As the day warmed, I drove to Aliso and Woods Canyons Wilderness Park. While talking with a man coming off the trails on his bicycle, I asked for an easy mountain bike trail for a gravel bike, like his and mine. I knew there is a paved bike path, but why not first try some mountain biking on my gravel bike? Off I went with basics on my bicycle … bike tools, lunch, snacks, water and one camera…. I bicycled about 8 miles before I realized my bike lacked some needed front and rear suspension, so I decided to return and ride pavement while I still had a back and butt. The ride was beautiful and fun and I also talked with others on the trail who mentioned coming to Arizona for college searches.
Back at my car, I went to the paved bike path along the Aliso Creek which I originally planned to do. Ah yes, smooth and easy on the body! Trail signs seemed to indicate there would be some closures, but all went well for me. I saw a white-faced ibis, mallards and swallows. The amount of white on a white-faced ibis is so small this name for the bird cracks me up. Anyway, here is a white-faced ibis:
Back at the campground, my tent was not blown away and the shower water was hot! Fifty-cents-worth, 2 tokens provided 3 minutes of shower water and I was thrilled! Another day outdoors and only speaking with 3 people so felt safe. At the Starbucks I sat indoors, alone thanks to their sign stating indoors was not open, yet when I asked if indoor seating was available, they said yes. Perfect!
Dependent on where you live in the US, there are signs: “Share the road”, Bicycles may use full lane”, “Motorists must allow at least 4 feet” between car and bicyclist, and “3 feet minimum to pass bicycles”. The bottomline is we all need to watch out for bicyclists as we also should for motorcyclists! When we drive a motor vehicle it is important to not be distracted, but instead, be aware of all that is happening on the road so everyone is safe.
In 2009 a metal sculpture, the Bike Church, was constructed from recycled bike parts; in 2014 a park was created around it. It is a permanent memorial to fallen cyclists. The sculpture has stained glass such as in a church, a top similar to Islamic temples, 2 Stars of David and a mold of a Pascua Yaqui dancer. You can walk within the sculpture for a closer look at its chimes, stained glass, various bicycle parts, and “in memory of” brick pavers. I have not seen the sculpture at night when it is lit up, but I can imagine with the stained glass it is amazing.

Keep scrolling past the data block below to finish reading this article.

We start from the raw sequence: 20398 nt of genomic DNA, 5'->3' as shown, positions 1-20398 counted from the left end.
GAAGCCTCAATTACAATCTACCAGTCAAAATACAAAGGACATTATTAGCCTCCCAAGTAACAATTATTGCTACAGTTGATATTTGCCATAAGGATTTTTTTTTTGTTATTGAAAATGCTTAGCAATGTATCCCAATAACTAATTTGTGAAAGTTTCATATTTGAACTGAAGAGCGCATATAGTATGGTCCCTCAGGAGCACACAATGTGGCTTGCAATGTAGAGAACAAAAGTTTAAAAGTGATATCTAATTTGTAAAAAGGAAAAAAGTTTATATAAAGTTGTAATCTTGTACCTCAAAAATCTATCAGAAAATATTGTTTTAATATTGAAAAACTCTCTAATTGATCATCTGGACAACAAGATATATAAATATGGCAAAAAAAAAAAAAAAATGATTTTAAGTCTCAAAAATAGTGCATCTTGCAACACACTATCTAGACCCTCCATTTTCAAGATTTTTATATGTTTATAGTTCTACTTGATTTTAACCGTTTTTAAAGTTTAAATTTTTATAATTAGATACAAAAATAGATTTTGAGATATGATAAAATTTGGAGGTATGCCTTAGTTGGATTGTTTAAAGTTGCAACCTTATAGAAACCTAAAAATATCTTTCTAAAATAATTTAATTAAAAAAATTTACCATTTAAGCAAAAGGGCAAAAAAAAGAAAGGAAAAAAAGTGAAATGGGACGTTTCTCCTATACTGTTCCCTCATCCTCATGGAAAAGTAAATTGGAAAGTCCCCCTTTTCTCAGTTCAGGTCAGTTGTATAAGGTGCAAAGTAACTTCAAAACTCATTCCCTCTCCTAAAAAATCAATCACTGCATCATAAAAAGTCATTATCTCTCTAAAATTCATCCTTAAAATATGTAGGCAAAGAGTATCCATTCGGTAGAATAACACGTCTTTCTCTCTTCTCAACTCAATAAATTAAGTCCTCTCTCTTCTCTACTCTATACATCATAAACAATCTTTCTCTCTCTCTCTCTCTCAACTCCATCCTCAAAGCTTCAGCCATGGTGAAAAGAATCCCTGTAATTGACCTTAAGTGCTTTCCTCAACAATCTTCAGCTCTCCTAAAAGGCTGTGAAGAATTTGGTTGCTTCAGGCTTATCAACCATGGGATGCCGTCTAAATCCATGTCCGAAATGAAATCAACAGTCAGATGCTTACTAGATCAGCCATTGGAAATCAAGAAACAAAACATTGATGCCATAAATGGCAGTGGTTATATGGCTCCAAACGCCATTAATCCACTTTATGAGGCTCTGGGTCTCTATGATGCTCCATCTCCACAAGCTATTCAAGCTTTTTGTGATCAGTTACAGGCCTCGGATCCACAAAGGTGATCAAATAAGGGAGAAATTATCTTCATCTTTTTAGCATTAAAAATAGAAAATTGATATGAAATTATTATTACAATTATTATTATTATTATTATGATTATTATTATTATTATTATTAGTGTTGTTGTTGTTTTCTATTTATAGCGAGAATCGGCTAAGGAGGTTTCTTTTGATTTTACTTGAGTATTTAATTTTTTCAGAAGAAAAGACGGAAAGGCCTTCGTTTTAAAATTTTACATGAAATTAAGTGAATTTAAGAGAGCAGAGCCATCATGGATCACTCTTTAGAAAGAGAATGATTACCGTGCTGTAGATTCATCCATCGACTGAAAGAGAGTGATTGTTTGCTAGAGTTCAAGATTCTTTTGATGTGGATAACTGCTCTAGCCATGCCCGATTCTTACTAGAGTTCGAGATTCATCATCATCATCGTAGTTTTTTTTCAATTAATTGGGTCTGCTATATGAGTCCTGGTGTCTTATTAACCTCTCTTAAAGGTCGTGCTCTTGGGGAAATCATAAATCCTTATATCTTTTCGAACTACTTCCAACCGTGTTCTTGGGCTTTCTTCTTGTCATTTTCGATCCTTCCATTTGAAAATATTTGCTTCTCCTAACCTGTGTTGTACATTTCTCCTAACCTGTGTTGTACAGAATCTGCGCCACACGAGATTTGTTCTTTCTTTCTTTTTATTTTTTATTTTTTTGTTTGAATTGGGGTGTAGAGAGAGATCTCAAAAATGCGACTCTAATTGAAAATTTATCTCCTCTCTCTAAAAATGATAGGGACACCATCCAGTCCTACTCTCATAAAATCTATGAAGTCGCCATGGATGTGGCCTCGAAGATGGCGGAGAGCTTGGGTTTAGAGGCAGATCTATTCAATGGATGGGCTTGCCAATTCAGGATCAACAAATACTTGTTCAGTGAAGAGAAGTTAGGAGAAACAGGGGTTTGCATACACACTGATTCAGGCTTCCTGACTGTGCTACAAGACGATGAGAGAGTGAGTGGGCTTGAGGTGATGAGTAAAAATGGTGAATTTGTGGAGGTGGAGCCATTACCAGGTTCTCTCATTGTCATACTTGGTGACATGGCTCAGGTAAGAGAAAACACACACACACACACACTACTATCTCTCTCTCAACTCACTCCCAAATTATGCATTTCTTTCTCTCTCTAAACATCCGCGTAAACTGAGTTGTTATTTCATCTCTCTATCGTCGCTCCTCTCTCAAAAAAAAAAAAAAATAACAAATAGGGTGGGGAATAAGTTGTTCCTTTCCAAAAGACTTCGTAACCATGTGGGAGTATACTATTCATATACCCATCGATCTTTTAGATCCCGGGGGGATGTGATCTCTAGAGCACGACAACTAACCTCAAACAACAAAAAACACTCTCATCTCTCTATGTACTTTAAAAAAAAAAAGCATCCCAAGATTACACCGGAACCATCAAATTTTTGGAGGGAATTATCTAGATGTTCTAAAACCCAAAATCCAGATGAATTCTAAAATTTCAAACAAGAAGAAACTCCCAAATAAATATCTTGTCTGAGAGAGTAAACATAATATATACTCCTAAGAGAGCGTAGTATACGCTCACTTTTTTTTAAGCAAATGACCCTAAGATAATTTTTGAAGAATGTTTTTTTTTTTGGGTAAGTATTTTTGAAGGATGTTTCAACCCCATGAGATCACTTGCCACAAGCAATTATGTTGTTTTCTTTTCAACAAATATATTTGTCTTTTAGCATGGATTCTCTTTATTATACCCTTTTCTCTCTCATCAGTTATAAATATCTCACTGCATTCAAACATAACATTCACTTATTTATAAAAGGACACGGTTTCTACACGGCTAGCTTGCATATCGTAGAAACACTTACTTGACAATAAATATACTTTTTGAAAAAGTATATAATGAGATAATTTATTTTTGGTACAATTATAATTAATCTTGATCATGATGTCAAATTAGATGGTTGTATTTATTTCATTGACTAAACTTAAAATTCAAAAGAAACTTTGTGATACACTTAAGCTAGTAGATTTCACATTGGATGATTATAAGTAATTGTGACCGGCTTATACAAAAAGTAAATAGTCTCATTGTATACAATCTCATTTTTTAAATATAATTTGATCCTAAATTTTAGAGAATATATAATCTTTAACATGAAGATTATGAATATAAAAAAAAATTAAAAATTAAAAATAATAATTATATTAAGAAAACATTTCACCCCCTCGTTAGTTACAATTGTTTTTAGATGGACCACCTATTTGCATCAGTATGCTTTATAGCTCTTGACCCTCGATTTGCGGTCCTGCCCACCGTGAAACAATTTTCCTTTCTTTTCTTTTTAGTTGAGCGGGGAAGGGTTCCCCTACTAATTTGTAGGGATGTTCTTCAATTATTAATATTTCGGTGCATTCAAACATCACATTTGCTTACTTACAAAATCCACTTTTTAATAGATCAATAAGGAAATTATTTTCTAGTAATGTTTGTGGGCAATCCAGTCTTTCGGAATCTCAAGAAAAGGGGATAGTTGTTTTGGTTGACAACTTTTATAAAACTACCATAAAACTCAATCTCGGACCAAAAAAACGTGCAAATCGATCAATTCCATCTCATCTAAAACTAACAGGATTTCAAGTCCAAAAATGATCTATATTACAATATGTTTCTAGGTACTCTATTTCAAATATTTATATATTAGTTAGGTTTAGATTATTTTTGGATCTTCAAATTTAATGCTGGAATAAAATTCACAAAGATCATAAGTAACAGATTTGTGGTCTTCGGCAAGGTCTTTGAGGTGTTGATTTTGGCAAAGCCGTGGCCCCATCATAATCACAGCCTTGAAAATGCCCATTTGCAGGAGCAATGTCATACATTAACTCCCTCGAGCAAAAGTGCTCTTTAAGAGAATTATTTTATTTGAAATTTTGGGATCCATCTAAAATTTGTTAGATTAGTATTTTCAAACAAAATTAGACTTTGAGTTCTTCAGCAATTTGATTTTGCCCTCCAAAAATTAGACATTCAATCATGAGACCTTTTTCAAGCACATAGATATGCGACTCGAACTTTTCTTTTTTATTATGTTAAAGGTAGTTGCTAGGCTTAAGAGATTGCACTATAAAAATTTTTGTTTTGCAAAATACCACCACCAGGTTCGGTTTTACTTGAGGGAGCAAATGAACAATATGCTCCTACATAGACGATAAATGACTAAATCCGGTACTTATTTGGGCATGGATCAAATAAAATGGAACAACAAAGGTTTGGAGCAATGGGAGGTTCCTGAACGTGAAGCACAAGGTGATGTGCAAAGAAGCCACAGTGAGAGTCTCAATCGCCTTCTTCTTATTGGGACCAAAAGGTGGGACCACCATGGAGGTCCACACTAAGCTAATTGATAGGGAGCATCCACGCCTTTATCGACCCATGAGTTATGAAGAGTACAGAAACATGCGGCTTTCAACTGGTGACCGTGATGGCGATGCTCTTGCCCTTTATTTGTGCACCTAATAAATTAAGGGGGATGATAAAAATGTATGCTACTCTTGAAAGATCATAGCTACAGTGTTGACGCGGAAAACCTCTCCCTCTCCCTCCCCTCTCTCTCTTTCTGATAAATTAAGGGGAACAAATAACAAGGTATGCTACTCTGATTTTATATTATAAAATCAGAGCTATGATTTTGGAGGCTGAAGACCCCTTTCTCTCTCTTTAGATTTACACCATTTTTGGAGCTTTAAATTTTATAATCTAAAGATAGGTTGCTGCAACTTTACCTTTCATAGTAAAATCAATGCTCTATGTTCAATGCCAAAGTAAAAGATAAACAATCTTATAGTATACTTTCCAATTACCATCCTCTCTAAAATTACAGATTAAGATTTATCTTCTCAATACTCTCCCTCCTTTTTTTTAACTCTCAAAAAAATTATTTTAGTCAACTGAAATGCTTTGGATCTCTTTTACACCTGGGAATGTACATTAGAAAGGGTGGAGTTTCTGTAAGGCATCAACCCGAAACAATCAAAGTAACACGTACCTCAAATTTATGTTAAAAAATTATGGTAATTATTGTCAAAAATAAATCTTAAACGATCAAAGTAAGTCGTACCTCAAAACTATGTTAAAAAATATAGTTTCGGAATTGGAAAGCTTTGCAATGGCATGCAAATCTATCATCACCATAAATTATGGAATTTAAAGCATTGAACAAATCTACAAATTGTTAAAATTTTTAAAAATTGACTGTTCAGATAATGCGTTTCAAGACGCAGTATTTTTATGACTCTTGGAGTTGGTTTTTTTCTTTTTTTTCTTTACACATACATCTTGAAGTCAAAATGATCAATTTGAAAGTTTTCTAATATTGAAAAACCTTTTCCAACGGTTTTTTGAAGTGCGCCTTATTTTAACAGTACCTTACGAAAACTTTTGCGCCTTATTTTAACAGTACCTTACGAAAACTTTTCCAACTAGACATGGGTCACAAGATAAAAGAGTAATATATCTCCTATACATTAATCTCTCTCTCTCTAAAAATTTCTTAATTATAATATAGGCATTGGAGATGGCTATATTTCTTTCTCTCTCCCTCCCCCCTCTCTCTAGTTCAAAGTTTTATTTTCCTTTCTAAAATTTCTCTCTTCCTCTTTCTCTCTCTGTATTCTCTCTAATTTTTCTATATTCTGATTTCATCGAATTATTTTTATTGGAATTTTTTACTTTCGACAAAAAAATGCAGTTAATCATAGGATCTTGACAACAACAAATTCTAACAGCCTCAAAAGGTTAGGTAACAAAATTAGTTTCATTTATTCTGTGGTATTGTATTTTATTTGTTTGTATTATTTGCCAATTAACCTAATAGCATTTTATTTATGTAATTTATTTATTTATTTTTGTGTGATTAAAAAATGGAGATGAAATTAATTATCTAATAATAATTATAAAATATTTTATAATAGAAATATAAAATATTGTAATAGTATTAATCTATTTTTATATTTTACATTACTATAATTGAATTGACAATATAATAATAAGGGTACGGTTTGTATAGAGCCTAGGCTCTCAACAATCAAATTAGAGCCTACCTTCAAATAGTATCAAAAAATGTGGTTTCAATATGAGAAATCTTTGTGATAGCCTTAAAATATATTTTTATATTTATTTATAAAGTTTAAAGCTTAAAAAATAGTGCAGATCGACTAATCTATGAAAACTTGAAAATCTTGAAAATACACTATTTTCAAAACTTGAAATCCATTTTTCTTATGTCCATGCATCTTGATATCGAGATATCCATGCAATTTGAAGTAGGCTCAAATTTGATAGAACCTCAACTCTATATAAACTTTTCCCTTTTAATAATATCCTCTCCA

It’s an interesting piece of equipment on the bicycle loop in Tucson. It records the number of cyclists and pedestrians, which would include roller-bladers, joggers, runners, along with walkers all passing the counter each day and provides totals for the year. This is definitely one of the busier spots where people are on the loop. Kudos to all using this multi-use path! (You may even see some wildlife while out there. I bet the roadrunner wished to be counted!)
January 2019, international travel started for me and a friend with a supported bicycling tour in Vietnam, Cambodia and Thailand. It was my first time to this region of the world and an area I will definitely return, one country at a time. The weather was good for cycling, visiting places, and the people especially in Vietnam were friendly.
Here are a few photos as I remember this trip. Many people were also on bicycles, cycling on walkways between rice paddies, small trails, or roads which were crazy with hectic interchanges. It seemed however there were more riders on scooters and motorcycles. Unfortunately the last day of our cycling, a motorcyclist was killed in Thailand. When I first heard a thud, I worried it was a fellow bicyclist. Once I rounded the corner I saw the man on the road … instantly killed. As sorry as I was about the accident, I was also relieved to be going home in a few days and not be on a bicycle as I grieved his death.
Our guide made arrangements for us to visit many temples and historic places. Prior to meeting our guide, we visited the Cu Chi Tunnels, where we saw a very small section of the 70 mile wartime tunnels used by the North Vietnamese in the Vietnam War. Near Siem Reap, Cambodia, we visited Angkor Wat, one of the largest religious monuments in the world. Little time was spent in Thailand, thus my need to return there someday, along with more time in Vietnam and Cambodia.